Why Negative Space Can Positively Impact Your Composition

by AryanArtnews
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To those unfamiliar with this term, negative space may seem like something wrong. On the contrary, negative spaces can greatly improve composition and make your subject stand out. The contents and usage are as follows.

When I first heard someone talking about negative spaces regarding composition styles and components, my immediate position was to assume that it was undesirable and image withered. It was too embarrassing to investigate further, and I couldn’t imagine that negative space was a rather misnomer. In fact, it can be very good to use for both thought and intent.

What exactly is a negative space? In other words, to make the subject stand out more, I deliberately chose not to include powerful composition elements in most of the frame. I think the less it is, the more it is. Before making a post-production choice, when looking at the scene in front of you through the viewfinder or looking at an image on your computer, you need to decide what to put in the frame and what to exclude from the frame. .. In some cases it is important to include multiple elements in the frame to express your rational intent to the viewer, but in many cases you will leave most of the frame empty and to some extent on the subject. It is important to have a margin and have a greater impact. Viewer.

When we first embark on a journey to photography, we often see what is in front of us and want to include them as much as possible. I’m afraid I’m missing something important, so I’ll pack as much as I can. This can cause the frame to become very crowded and cluttered, damaging or completely obscuring the actual subject. When using conversation as an analogy, think about periods of silence. If someone has their first date, they often feel that they have to keep talking no matter what, so that their date doesn’t think they’re boring. But when you’re with friends and longtime partners, silence can be comfortable and a good time to look back on what you’ve just said.

You don’t have to squeeze millions into a conversation just to avoid horrific silence. Silence is good. It’s time to rest. Like composition, we want to give the viewer a natural resting point.

However, I would like to give you some examples of images so that you can understand the meaning of negative spaces.

In the image above, there is no noticeable place in more than half of the top frame. The sky here is an example of a negative space. This particular night was pretty impressive as the moon was rising into the sky, but I deliberately chose not to include the moon by tilting the camera away from that part of the horizon. Similarly, I didn’t shoot the waves when the Seahawks inhabiting these parts were flying through the scene. If you include either the Moon or the Seahawks at the top of the frame, they will be the focus of interest in the scene or the break points for the eyes. Of course, this isn’t a bad thing, but I wanted the only concern to be breaking waves, so I deliberately chose not to include them.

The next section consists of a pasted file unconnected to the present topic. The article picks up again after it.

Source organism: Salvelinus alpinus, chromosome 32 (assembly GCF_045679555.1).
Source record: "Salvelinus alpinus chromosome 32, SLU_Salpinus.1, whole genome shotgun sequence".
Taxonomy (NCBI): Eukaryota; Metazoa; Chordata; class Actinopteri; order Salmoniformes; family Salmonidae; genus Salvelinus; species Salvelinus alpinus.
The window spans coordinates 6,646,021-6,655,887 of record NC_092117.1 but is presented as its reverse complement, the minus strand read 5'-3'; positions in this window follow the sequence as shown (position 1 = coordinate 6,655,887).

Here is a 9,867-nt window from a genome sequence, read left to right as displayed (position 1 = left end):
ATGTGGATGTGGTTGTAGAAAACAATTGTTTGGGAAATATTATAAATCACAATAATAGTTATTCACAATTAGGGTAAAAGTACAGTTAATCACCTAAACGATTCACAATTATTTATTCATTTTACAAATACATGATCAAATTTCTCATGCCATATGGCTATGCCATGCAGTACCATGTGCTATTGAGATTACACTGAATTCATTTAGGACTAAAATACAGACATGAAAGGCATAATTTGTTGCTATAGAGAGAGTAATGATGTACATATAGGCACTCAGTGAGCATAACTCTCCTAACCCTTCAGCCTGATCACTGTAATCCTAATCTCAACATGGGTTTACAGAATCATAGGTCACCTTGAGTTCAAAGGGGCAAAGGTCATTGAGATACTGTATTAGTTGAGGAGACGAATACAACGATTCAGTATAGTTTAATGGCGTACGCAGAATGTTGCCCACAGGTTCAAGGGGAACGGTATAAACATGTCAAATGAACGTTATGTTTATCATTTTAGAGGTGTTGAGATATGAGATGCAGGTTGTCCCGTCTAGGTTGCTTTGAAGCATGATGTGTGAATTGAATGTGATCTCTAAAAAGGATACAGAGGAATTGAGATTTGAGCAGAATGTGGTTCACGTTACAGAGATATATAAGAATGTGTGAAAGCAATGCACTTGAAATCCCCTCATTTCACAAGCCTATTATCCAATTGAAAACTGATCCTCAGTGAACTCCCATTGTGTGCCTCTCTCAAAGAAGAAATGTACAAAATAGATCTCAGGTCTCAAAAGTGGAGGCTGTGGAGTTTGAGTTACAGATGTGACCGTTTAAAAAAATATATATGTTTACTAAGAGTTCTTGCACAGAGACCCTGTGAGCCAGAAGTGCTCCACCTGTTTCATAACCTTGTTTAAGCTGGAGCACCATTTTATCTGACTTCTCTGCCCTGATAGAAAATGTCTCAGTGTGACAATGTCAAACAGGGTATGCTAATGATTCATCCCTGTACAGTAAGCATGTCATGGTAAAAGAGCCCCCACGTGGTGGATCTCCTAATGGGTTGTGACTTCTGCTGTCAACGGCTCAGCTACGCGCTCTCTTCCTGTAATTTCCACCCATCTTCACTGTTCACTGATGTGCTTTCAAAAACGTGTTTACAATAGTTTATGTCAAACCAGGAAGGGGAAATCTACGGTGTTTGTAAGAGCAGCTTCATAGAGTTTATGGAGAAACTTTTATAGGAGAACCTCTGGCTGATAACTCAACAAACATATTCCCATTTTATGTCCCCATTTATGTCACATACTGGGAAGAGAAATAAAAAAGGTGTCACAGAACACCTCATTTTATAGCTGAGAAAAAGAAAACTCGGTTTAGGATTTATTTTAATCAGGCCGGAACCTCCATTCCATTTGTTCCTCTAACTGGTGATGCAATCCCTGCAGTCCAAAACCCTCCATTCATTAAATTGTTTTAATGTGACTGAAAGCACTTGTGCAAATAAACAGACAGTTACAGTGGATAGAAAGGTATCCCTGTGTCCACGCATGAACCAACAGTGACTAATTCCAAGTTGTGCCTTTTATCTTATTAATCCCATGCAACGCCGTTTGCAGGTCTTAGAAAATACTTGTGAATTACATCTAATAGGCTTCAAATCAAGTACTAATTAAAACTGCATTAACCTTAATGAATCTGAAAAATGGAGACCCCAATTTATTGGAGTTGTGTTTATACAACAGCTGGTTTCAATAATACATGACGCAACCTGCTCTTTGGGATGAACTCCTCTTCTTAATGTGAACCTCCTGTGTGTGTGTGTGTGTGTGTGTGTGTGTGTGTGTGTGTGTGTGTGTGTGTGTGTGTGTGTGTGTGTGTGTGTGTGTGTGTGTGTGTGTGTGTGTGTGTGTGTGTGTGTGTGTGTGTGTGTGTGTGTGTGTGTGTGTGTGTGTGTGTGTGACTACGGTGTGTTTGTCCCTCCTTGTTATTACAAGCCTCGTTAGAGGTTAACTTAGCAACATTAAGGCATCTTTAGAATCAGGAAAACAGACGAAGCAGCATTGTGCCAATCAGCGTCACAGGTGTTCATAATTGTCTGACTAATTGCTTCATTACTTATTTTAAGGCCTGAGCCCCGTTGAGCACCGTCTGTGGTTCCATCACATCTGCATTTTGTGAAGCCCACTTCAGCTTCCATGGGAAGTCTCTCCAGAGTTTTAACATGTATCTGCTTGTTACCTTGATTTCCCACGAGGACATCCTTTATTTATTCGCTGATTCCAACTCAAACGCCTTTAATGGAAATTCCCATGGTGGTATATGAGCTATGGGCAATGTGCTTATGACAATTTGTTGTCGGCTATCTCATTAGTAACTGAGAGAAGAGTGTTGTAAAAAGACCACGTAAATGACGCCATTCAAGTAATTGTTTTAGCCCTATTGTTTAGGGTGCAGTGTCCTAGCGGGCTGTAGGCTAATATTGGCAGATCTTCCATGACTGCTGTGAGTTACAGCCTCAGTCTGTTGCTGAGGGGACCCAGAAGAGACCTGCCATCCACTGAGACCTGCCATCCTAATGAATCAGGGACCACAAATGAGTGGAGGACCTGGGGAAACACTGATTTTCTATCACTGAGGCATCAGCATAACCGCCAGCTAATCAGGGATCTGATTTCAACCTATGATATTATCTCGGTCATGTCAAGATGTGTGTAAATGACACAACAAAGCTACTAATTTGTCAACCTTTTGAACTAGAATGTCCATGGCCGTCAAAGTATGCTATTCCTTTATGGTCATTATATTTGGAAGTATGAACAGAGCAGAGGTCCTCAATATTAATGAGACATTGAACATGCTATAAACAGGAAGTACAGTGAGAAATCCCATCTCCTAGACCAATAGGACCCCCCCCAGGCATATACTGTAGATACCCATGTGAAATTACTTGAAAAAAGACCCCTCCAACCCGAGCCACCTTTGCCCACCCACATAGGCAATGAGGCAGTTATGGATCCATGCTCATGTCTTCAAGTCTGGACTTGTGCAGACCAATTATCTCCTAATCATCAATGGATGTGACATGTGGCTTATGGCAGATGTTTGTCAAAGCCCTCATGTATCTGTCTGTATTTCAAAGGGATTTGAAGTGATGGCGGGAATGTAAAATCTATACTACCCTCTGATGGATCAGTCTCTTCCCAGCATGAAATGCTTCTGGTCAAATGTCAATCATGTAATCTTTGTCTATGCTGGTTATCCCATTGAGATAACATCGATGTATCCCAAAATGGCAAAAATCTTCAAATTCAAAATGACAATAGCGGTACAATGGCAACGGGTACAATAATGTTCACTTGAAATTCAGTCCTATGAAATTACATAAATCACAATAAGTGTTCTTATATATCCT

When using negative spaces in an image, it’s common to leave a small amount of empty space in the frame so that it doesn’t completely distract you. In the image above, there are some subtle striped lines that pass through the clouds. This helps the viewer’s eyes stay there for enough time to make sure that there is nothing else to see other than the waves.

Here’s another example of this:

In this image, the only real resting point in the viewer’s eyes is the surfer in the waves. The offshore spray and the pale blue of the sky flying from the top of the waves do not hold any of the elements of interest that could be distracted or placed in unintended locations. I used some leads to catch the surfers in the face of the waves, but again, the lines aren’t long enough to keep the surfers away. Thus, I deliberately chose a composition in which the viewer could only focus on the subject. There are some other minor points, but nothing to remove from the positive space or subject matter.

For clarity, you can use negative spaces in any type of art you desire. You can also use solid color blocks, if desired, if you find it useful to make your subject stand out more clearly. An example is shown below.

Finally, here is an example of an image that does not use negative spaces. This makes the difference clearer.

In the image above, you can see that every part of the frame has the element of interest. In creating this composition, I liked the contrast between the bright sun on the grass in the foreground, which casts shadows, and the dark trees in the background. It matches the color of my daughter’s shoes, so I wanted to use it in the center of the frame as well.

You might argue that the grass in the foreground isn’t very interesting and can, of course, be called a negative space, but this is a coincidence. I didn’t deliberately choose a composition that left most of the frame empty to emphasize the subject. In addition to this, the grass does nothing to help make my subject stand out, as only my daughter’s feet are in that area of ​​the frame. I preferred the bright and dark contrasts between the foreground and the background, as opposed to the decision to leave part of the frame empty to emphasize the subject. Moreover, the fact that there is more to see in the frame for the viewer will choose grass as a redundant negative space anyway.

In summary, you don’t necessarily have to jam the frame with multiple elements. If there is nothing in the frame that visually enhances or impacts the image, don’t be afraid to leave it empty. It makes your subject more prominent and helps to introduce the concept of minimalism. Please leave your thoughts in the comments below.

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